Let's say I do a series of 3 or 4 strips with ansco 130 1:20 and find the exposure index that gets me what looks to be the most number of steps on the step wedge as viewed through a lupe. What difference would I be likely to see in terms of development time and results if I were to half (1:10) or double (1:40) the dilution? I'm assuming capacity would likewise be halfed or doubled.

    DIAFINE
    Got this in the other day, but have never used it before and haven't cracked it open. Will I need to experiment with different dilutions here as well, or is there just one standard dilultion for this?

    This project has me thinking that it might be fun to write an article on "A Darkroom in a Dairy Crate" showing how someone could just have all the essentials for a darkroom to process film (& maybe do contact sheets) without having to mess with temperature control, exact timing or even a very dark room. I'll bet a fair number of apartment/dorm dwellers or folks who want to soup their film while on the road might see merit in such an article.

    thoughts? suggestions?
     
  12. Tom Hoskinson

    Tom Hoskinson Member

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    ------------------------------------------------------------


    Splitting Ansco (Ansco/American Agfa) 130 Paper Developer

    The A Bath:

    Water (125 F or 52C)-----------------------------750 ml
    Metol*-------------------------------------------2.2 grams
    Sodium Sulfite (anhydrous)------------------------50 grams
    Hydroquinone-------------------------------------11 grams
    Potassium Bromide---------------------------------5.5 grams
    Glycin---------------------------------------------11 grams
    Water to make-------------------------------------1.0 liter

    *Dissolve a pinch of sodium sulfite first, then dissolve the Metol.

    Dissolve the other chemicals in the order listed.

    The B Bath:
    Water (125 F or 52C)-----------------------------750 ml
    Sodium Carbonate (monohydrated)-----------------78 grams
    Water to make-------------------------------------1.0 liter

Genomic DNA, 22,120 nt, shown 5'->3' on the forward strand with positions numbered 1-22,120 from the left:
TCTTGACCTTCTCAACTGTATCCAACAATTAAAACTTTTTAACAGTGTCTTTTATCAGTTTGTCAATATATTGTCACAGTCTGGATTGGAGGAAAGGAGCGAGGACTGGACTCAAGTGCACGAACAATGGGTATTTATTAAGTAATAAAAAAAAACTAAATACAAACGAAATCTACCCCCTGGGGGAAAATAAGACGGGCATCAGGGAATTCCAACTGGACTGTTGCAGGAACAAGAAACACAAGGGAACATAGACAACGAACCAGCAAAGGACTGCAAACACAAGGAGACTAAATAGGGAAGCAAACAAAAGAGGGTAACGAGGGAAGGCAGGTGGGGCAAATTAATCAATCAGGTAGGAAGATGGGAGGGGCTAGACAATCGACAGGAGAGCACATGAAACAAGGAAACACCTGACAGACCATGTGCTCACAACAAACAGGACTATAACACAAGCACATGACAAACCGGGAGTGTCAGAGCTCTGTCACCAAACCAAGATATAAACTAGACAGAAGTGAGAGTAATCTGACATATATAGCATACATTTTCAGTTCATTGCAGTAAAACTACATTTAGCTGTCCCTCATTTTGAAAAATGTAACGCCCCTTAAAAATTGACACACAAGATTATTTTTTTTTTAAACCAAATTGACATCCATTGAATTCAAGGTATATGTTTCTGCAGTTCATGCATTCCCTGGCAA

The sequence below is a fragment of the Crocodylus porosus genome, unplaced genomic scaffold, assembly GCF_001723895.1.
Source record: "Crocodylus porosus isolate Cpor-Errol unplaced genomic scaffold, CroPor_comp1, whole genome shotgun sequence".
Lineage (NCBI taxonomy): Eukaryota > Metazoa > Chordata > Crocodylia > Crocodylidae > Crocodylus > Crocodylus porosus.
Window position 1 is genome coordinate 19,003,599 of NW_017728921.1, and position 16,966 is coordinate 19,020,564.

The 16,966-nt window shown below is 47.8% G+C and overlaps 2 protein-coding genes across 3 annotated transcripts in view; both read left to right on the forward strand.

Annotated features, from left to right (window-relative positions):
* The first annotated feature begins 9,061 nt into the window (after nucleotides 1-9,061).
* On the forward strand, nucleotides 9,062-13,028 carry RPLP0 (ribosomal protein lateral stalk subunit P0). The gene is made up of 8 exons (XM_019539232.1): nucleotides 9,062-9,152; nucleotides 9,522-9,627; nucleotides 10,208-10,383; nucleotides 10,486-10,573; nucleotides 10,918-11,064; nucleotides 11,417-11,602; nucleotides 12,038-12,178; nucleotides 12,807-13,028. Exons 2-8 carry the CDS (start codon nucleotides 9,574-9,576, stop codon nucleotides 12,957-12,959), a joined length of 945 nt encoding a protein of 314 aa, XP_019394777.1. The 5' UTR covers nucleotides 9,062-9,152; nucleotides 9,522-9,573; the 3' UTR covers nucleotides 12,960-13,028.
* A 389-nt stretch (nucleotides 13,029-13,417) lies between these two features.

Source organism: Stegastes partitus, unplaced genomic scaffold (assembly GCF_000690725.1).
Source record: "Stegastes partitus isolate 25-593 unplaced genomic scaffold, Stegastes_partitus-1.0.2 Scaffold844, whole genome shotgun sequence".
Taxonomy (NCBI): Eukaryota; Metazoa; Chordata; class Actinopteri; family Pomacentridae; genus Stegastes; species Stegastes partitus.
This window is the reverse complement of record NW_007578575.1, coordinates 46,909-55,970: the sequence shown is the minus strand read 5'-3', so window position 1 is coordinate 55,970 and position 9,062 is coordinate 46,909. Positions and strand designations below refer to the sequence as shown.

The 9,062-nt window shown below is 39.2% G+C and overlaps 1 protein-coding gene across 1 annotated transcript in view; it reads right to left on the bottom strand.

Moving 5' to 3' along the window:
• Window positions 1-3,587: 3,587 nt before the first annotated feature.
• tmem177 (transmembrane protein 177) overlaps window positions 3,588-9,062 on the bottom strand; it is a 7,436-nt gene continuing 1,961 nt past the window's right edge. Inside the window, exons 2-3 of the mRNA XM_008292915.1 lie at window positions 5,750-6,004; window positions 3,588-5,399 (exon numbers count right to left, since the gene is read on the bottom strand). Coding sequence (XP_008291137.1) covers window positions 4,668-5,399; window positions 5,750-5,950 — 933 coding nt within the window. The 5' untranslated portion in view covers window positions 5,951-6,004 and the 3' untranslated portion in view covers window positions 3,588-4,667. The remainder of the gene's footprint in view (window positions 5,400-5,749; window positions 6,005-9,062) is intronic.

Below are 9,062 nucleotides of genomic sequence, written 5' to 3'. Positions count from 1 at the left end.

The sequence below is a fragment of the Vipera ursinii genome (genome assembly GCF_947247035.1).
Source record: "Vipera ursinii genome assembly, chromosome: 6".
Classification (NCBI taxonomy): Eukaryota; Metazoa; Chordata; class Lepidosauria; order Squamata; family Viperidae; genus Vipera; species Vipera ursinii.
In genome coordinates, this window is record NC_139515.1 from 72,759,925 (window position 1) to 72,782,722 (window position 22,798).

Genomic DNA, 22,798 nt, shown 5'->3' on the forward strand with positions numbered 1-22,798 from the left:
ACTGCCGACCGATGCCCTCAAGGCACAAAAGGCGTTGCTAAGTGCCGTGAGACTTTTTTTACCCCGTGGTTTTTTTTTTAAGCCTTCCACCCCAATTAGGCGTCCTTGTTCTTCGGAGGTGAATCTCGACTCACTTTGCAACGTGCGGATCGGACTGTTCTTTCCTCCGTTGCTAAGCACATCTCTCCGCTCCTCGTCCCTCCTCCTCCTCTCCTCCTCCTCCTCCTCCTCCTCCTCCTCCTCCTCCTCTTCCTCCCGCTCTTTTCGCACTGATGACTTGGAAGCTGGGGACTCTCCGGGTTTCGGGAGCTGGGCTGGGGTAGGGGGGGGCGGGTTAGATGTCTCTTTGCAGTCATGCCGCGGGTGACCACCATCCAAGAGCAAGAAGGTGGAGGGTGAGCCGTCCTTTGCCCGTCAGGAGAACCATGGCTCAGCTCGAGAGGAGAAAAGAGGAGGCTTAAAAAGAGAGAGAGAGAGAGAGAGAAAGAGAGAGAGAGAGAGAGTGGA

You will need to experiment with dilutions of A and B.

    Using non-split Ansco 130 as a film developer, I found that with when I diluted 1 part Ansco 130 with 10 parts water, I achieved a DMAX of 2.78 with a Base plus Fog of 0.17 with Kodak TMY rated at 400. I developed for 16 minutes at 70 degrees F, with two gentle torus inversions per minute.
     
  13. Donald Qualls

    Donald Qualls Member

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    Don't dilute Diafine. Mix per directions on the box (one quart or one gallon, depending on the size, final volume of each solution). Use it full strength, pour back in the bottles when done. If you like, you can replenish the Bath A to original volume with fresh Bath A, then discard an equal amount of Bath B and replenish that with fresh Bath B. Take great care *never* to get even a *trace* of Bath B into the Bath A bottle, and your bath A will last many months, even years. And it doesn't hurt either bath to pick up some color...
     
  14. Maine-iac

    Maine-iac Member

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    I believe this is correct. I've used it divided as a paper developer but never for film. If you're looking for an easier and less toxic paper developer formula to try for film (you don't need to buy glycin) try Ansco 125. I'd say you should be able to run 2-4 rolls through the B bath before exhausting it. If you have some Ph paper, just check it and make sure it's still sufficiently alkaline. You can use almost any alkali for the B bath, but depending on which one you use the activity (and therefore the length of time to develop to completion) will be different. There may also be a difference in grain size.